What the Merrell Bravada Mid Waterproof brings to the table

Merrell Bravada Mid Waterproof Upper

Its highlights:

  • Its mid-height collar is sturdy enough to provide sufficient ankle support, yet it is minimally cushioned to keep the shoe as light as possible.

         Merrell Bravada Mid Waterproof Side

  • The Bravada Mid Waterproof’s sock-like construction gives the foot a more intimate connection with the surroundings.

         Merrell Bravada Mid Waterproof Midsole

  • It comes with a gusseted tongue. Trail shoes and hiking boots with this type of tongue are more resistant to intrusive debris.

         Merrell Bravada Mid Waterproof Tongue

  • You will have double the moisture protection in this Merrell hiker as it comes with a waterproof mesh on top of its proprietary waterproof liner.

          Merrell Bravada Mid Waterproof Insole

Caveats:

  • As it is built to provide sneaker-like comfort, its upper might not be protective enough on more demanding hikes.
  • Its slender collar might make access to the shoe somewhat challenging, especially for women with burlier feet.

Merrell Bravada Mid Waterproof Out sole

Additional info

  • Its waterproof low-cut variant is called Bravada Waterproof.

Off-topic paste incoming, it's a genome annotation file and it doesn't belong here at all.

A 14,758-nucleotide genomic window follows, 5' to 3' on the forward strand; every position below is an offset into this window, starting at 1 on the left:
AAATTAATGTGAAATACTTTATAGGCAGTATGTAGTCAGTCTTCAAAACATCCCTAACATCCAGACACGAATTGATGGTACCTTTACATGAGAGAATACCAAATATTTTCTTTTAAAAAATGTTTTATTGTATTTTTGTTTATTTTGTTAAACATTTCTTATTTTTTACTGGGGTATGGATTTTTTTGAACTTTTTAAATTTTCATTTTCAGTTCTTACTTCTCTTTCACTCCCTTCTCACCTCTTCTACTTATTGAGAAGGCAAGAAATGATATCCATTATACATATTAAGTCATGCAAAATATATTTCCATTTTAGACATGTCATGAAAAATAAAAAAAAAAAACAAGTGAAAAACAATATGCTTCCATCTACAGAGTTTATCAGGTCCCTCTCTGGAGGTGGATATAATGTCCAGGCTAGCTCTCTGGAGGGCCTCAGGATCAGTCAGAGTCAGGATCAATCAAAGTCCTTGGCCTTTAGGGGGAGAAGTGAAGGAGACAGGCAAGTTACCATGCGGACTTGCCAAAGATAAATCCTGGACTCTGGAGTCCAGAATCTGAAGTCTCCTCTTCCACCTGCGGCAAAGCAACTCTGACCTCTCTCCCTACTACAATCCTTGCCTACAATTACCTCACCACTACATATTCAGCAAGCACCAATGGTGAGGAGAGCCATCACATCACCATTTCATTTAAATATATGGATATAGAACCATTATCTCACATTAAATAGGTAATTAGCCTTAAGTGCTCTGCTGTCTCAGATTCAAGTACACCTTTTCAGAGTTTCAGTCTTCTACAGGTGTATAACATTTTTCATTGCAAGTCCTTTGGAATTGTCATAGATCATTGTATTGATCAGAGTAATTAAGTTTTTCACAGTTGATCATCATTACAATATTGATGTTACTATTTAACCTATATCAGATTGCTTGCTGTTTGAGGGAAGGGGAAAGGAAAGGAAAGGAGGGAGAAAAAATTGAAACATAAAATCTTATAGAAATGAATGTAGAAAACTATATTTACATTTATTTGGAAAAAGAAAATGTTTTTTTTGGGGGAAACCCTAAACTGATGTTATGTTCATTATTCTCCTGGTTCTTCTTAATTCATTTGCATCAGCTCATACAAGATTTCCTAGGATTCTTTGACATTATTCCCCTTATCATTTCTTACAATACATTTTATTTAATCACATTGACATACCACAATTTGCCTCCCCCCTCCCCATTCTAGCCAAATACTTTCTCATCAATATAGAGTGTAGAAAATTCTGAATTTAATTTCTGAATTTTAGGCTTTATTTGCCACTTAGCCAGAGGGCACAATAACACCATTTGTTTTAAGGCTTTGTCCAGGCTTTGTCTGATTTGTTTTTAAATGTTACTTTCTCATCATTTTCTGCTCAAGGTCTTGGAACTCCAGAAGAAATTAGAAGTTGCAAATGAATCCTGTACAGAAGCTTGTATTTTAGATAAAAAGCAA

• If your hikes are almost always in dry conditions and extra ankle support is hardly a requirement, check out the non-waterproof Bravada.
  • The Bravada series is hailed by Merrell as the world’s first Sniker (Sneaker + Hiking).

Merrell Bravada Mid Waterproof Forefront

Facts / Specs

Weight: Women 342g
Base model: Merrell Bravada
Use: Day Hiking
Cut: Mid cut
Features: Lightweight / Vegan / Orthotic friendly / Removable insole
Waterproofing: Waterproof
Width: Normal

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Author
Paul Ronto
Paul Ronto

Over the past 20 years, Paul has climbed, hiked, and ran all over the world. He has summited peaks throughout the Americas, trekked through Africa, and tested his endurance in 24-hour trail races as well as 6 marathons. On average, he runs 30-50 miles a week in the foothills of Northern Colorado. His research is regularly cited in The New York Times, Washington Post, National Geographic, etc. On top of this, Paul is leading the running shoe lab where he cuts shoes apart and analyses every detail of the shoes that you might buy.